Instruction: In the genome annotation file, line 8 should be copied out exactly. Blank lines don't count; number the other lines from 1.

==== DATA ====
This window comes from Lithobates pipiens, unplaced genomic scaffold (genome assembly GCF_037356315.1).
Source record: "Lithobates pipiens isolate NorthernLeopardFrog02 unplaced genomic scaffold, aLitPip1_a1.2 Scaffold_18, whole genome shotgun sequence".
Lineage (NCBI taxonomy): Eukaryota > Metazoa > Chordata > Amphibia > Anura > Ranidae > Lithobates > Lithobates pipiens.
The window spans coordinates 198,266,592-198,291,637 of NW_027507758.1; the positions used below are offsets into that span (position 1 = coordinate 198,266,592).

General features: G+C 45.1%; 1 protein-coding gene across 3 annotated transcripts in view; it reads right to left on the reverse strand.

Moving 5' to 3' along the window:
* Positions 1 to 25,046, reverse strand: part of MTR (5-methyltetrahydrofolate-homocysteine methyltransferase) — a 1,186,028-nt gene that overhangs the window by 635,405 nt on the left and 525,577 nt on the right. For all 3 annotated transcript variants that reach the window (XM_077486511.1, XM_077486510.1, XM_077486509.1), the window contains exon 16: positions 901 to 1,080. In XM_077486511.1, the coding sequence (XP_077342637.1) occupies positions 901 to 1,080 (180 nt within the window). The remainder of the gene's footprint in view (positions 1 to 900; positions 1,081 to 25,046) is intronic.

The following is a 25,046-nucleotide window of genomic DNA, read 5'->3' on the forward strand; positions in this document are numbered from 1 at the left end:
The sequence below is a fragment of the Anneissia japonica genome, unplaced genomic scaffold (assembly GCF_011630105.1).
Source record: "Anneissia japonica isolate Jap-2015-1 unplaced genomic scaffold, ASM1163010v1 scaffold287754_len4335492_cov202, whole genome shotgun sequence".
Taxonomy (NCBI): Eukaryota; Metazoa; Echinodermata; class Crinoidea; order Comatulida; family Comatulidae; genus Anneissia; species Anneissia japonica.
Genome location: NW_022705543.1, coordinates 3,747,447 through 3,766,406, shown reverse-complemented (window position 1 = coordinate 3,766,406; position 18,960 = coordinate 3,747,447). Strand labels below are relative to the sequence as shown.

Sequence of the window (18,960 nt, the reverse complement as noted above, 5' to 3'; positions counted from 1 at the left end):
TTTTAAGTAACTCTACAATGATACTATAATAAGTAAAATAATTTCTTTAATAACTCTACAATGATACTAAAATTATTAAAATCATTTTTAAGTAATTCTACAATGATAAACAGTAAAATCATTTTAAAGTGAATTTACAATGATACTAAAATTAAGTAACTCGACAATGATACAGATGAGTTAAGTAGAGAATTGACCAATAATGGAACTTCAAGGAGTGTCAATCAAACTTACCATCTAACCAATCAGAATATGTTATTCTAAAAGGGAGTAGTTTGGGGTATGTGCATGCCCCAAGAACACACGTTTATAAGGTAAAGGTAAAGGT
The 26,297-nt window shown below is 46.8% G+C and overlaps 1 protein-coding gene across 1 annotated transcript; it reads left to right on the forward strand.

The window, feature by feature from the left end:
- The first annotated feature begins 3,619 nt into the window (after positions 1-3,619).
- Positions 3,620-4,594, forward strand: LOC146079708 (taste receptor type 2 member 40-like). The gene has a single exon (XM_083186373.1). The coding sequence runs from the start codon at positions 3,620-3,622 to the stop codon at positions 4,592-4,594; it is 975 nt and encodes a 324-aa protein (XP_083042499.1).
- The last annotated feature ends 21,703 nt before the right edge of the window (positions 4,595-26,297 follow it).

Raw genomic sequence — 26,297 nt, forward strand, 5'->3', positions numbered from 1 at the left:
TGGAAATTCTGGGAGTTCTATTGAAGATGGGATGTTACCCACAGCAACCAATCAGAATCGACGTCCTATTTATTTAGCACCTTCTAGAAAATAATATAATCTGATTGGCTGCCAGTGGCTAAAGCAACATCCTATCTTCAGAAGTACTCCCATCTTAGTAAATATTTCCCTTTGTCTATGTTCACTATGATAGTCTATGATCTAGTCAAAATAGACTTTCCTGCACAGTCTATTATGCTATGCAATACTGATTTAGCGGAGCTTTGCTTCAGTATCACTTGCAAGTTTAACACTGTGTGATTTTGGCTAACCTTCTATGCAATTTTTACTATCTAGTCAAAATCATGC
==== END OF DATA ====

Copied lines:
The following is a 25,046-nucleotide window of genomic DNA, read 5'->3' on the forward strand; positions in this document are numbered from 1 at the left end: